Battle Bands is a 2D online card battler by Aerie Digital, where two teams face head-to-head to score the most points the fastest using the music-themed cards they have. This game is perfect for you hardcore punk rock people that like to get nitty-gritty with tactical card placement (and destroying your opponent with some sick combos). Note: this game is still in Early Access on Steam, so there might be changes/improvements when you get your hands on it.

I’ve been following the art (Chickadee Games) and music development (Fat Bard) for Battle Bands over the past year, so I was excited to jam out and see some crazy-silly art. I think overall the game came together… on those aspects. Let me break down the gameplay for you.

How Battle Bands works is you and each of your band mates are given a handful of cards, each with your own draw and discard pile. Card placement is centered around series of combos, which the game calls “song sections.” A song section card must be placed before other “performance” cards can be placed, creating a continuous combo string for the band. Playing cards cost currency, and once each player is out of currency the band’s turn ends, and the cycle continues back and forth. Cards earn players victory points, boost their shield, attacks the other team, and various other special cases. I only played the solo Tour Mode, where you travel through a procedurally generated map battling other bands and experiencing random encounters. On paper, the gameplay sounds logical, fun even, but in reality it can be quite frustrating. 

The Stamp Collectors
Hi, we’re The Stamp Collectors playing our hit song “Lick It Then You Stick It.”

As a person who’s developed and played many card games; it can be a tricky medium to get right, especially transferring a physical board game into a digital platform. When the band is playing cards, there is no determinate order on who places what; everything is placed simultaneously. The strategy I was planning on doing is suddenly destroyed by another player who wanted to play their combo. It also seems that all the other players get cool and interesting cards, so why is my deck still full of basic cards? Deck building one of the most difficult mechanics to incorporate into a game. The whole idea behind it is players start with poor, useless decks, but by the time the game ends they have powerful cards, ready to take on anyone that challenges them. It’s a very uplifting experience, especially when players understand how the combos work together. In Battle Bands, however, the feeling of improvement and progression is obscured by not knowing and not controlling how your teammates will act. On a rare occasion I had those successful moments of excitement where I couldn’t do anything, but another band member pulled through with some awesome cards. For most of the gameplay, however, I didn’t have much strategy or excitement. I really only knew what I had  so I had to build tiny strategies on that. Like I said though, your teammates get way better cards than you do.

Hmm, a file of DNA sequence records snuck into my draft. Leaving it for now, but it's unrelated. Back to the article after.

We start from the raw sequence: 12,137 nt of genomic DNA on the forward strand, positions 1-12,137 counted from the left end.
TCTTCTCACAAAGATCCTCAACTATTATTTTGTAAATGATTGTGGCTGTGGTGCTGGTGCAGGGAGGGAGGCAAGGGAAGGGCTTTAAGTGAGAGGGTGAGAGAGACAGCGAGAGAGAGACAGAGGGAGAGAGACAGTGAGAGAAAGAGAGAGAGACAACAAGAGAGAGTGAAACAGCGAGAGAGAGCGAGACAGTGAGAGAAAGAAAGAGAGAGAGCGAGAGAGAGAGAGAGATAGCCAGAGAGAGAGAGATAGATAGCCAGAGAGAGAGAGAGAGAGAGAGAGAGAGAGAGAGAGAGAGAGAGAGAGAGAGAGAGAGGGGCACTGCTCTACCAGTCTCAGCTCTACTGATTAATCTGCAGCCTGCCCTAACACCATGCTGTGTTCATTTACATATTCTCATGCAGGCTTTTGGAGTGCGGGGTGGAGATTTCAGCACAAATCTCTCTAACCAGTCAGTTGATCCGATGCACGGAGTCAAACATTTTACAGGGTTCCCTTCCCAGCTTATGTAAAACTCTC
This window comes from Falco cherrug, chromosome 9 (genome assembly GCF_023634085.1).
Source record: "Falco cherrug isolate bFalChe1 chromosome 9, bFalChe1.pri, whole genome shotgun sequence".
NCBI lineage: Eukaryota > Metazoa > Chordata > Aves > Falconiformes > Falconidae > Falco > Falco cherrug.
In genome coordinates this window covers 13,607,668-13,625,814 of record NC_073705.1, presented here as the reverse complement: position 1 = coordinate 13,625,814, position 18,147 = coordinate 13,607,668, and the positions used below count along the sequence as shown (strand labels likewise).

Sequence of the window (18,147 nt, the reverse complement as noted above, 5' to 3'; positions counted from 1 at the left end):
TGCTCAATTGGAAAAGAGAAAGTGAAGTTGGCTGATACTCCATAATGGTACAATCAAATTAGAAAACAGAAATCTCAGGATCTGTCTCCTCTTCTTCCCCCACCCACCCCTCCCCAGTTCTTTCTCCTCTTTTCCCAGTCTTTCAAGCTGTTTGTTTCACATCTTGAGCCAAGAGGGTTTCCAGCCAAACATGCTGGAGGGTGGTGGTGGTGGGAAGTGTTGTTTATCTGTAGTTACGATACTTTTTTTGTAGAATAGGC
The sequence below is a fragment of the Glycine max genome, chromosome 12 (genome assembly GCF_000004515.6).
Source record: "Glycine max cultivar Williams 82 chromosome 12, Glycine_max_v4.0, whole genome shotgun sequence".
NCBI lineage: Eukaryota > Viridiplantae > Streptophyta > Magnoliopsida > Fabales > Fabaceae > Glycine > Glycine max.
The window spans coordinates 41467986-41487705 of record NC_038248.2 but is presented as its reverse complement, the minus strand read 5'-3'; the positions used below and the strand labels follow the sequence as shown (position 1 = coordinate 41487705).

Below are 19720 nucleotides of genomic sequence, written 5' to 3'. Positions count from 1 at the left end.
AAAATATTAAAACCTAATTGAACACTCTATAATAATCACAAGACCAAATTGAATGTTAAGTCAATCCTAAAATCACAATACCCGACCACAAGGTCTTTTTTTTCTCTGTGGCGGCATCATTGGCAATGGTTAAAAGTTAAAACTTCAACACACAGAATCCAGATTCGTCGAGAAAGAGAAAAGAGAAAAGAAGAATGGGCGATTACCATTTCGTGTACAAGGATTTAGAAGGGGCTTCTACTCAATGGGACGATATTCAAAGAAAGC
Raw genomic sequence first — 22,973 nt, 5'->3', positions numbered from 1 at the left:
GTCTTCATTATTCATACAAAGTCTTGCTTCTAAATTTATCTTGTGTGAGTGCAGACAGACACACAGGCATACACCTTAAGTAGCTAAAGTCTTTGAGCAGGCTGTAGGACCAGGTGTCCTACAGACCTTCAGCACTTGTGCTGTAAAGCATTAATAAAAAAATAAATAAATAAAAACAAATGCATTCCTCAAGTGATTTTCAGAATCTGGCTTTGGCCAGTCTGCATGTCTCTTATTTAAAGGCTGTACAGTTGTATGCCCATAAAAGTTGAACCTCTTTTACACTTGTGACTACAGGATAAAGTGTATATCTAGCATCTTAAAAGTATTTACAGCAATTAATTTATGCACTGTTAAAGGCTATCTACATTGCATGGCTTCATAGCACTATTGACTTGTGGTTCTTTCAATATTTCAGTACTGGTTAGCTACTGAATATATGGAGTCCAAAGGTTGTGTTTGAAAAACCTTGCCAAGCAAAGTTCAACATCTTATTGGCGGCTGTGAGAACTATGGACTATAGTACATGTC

Ultimately I felt I had no control on what was happening within Battle Bands. I’m not sure what/when my teammates were going to play cards, I couldn’t prepare for what my opponent had coming for me, I didn’t feel like I was improving at all (the bonuses in the cards don’t play off of each other, as in, it doesn’t give me more opportunities to make combos and lay a hay-maker), everything just felt too random. It’s okay to have randomization within a game, it’s through random variables that unique and interesting gameplay can come about, but most interactions within Battle Bands are a form of negative cognitive dissonance (that being the outcome differs from what I was expecting). I didn’t get the cars I wanted: negative; I can’t play the cards I want: negative; the enemy just played a bunch of cards that I couldn’t prepare for: negative; the beginning/end of the battles I get to pick out cool cards for my teammates, but I get a lame one: negative. The game should’ve focused on helping the player learn and grow in a positive manner. Having to restart a Tour completely from scratch is disappointing. All the negativity has put me in a sour mood (makes me want to go start a punk band), but I think it’s because I couldn’t find out an optimal strategy through all the randomness the game gave me.